Clarence Clemons, hospitalized in Florida after a stroke, has had two brain surgeries but is "responsive and in stable condition," according the authoritative Bruce Springsteen and the E Street Band fan website, backstreets.com.
Also, Carolyn Gusoff of Fox 5 News has reported that Clemons is paralyzed on the left side of his body, though backstreets.com quotes a "close friend" of Clemons as saying: "He was paralyzed on his left side, but now he's squeezing with his left hand."
It was first reported last night on the showbiz411.com that the saxophonist had suffered a stroke at his Florida home and was seriously ill. That news has since ben confirmed by several sources.
Showbiz411 added today that members of the E Street Band "were advised to get down to Florida as soon as possible."
Clemons is an original member of the E Street Band, and the oldest member of the band, at 69. He is someone whose importance to the New Jersey rock 'n' roll scene can't be overstated, and who is utterly irreplaceable.
His big, immediately recognizable saxophone wail is one of the cornerstones of the E Street sound. Songs such as "Born to Run," "Badlands" and "Jungleland" wouldn't have sounded remotely the same without him, and his larger-than-life personality always has given him a central role in the theatrics of the band's stage shows
As a sign of respect, Bruce Springsteen, when introducing the band, always introduces him last. Springsteen also gave him a crucial role in the autobiographical song "Tenth Avenue Freeze-Out," singing, about the moment when the E Street Band started to become successful: "When the change was made uptown and the Big Man joined the band/From the coastline to the city all the little pretties raise their hands."
Although the E Street Band is currently on hiatus, Clemons has continued to perform on his own, occasionally, and has been in the news lately after performing on Lady Gaga's new album, "Born This Way."
He was also the subject of a documentary, "Who Do I Think I Am? A Portrait of a Journey," that premiered at the Garden State Film Festival in Asbury Park, in April. The film documented the traveling that Clemons had done in China after Springsteen's "Rising Tour" of 2002-03. "I was kind of looking for myself," Clemons told The Star-Ledger in March. "The tour with Bruce was just so long: It took me out of my body, it took me out of myself. And finding who I am was what this (trip) turned into."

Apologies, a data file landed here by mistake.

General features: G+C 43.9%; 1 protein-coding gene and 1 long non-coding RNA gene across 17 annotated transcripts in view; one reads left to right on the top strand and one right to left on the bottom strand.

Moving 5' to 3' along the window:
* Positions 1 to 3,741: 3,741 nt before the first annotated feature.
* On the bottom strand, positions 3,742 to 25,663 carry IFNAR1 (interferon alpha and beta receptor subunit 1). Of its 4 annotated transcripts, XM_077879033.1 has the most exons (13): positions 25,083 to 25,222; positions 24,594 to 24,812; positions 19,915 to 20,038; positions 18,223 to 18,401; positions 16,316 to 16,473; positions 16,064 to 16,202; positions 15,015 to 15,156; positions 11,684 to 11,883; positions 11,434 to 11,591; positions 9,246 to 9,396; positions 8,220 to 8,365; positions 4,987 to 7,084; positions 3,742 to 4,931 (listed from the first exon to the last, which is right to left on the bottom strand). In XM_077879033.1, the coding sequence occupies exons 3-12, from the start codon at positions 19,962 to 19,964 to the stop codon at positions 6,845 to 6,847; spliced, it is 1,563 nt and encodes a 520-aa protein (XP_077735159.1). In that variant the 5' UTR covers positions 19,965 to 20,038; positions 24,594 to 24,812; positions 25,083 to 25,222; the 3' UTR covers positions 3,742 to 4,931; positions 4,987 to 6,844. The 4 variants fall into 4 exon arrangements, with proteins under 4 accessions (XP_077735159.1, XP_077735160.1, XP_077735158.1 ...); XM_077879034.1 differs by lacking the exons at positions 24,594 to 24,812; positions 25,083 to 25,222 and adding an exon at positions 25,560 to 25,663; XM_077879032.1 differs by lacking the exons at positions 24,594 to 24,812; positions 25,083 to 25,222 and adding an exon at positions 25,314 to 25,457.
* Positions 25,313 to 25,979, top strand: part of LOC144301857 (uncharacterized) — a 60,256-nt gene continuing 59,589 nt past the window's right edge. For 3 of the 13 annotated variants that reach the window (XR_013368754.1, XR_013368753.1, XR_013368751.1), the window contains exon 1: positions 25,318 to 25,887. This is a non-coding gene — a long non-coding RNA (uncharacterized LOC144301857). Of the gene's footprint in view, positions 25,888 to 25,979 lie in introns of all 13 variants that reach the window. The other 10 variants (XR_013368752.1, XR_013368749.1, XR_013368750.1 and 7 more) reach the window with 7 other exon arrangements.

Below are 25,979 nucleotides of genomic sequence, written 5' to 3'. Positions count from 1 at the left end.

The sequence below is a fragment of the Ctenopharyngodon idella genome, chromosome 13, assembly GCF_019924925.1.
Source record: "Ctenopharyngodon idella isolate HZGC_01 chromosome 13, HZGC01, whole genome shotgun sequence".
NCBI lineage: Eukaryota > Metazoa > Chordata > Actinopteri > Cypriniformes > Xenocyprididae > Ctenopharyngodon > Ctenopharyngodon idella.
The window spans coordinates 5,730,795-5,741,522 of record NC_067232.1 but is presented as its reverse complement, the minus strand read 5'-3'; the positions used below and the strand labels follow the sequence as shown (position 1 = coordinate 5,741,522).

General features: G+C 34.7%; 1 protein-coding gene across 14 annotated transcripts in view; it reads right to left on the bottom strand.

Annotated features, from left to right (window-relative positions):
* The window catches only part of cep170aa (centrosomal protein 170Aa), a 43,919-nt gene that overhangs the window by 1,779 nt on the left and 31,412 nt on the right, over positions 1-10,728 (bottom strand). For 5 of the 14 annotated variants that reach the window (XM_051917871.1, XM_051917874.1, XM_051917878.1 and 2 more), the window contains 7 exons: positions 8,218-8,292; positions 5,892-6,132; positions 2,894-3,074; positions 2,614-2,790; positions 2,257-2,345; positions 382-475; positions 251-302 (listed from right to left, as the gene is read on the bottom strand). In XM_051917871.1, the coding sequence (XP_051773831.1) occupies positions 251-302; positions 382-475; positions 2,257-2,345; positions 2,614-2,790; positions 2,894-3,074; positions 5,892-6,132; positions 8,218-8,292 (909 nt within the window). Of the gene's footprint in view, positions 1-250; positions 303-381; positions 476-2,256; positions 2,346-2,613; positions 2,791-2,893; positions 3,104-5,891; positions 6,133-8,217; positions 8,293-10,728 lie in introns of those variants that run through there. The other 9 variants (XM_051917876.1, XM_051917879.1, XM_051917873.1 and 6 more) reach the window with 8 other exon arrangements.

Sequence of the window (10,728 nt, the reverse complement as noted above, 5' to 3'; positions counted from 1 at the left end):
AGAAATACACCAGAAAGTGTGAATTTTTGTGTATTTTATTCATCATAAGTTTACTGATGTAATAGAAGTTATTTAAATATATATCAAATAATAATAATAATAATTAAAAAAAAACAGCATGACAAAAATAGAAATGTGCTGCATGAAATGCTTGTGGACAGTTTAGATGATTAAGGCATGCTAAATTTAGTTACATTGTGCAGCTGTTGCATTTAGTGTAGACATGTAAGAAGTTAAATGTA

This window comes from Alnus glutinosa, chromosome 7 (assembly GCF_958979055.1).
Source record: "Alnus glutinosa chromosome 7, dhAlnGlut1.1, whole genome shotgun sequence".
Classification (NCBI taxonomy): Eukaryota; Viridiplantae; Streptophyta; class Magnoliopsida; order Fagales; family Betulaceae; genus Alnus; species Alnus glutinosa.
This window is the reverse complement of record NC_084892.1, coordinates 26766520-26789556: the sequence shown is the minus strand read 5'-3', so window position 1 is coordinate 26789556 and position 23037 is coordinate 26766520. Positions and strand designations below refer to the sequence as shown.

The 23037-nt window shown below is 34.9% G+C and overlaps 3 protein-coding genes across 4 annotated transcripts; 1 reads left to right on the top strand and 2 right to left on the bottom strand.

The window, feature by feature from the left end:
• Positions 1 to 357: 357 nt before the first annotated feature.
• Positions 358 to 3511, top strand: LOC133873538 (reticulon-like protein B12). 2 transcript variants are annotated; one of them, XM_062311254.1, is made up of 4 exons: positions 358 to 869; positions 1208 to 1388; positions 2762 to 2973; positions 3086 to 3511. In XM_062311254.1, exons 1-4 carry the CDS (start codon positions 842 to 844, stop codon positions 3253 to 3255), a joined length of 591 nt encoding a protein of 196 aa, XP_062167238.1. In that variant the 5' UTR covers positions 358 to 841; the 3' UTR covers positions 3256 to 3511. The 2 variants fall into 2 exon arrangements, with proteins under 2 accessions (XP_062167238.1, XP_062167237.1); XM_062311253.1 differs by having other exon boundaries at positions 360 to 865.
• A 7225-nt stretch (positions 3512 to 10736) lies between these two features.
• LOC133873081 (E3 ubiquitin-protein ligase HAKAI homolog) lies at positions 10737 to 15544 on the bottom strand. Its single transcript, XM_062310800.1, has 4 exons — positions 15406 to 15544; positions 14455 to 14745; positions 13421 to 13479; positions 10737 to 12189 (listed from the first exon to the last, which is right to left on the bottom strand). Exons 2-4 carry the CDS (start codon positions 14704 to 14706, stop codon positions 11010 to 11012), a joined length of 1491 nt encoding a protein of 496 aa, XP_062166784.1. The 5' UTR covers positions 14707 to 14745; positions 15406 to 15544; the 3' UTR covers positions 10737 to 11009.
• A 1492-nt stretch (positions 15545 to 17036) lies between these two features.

He was still, at the time, undergoing "major, major rehab," he said, from the knee replacement and spinal surgeries he has undergone over the last few years, but was hopeful that the band would tour again in 2012.
In February, Clemons told Rolling Stone magazine that he wanted keep touring with Springsteen as long as possible. "As long as my mouth, hands and brain still work I'll be out there doing it," he said.
Lady Gaga tweeted this morning that “my very close friend + musician on The Edge of Glory, Clarence Clemons is very sick. Can we all make some get well videos?”
Drummer and music industry executive Narada Michael Walden, whom Clemons has called a close friend and spiritual adviser, replied to an e-mail query today about Clemons by responding, “Love and prayers to the Big Man! He is our Hero!”
Clemons’ nephew, saxophonist Jake Clemons, updated his Facebook status today to say: “Please do not lose Hope!”
The Associated Press contributed to this report.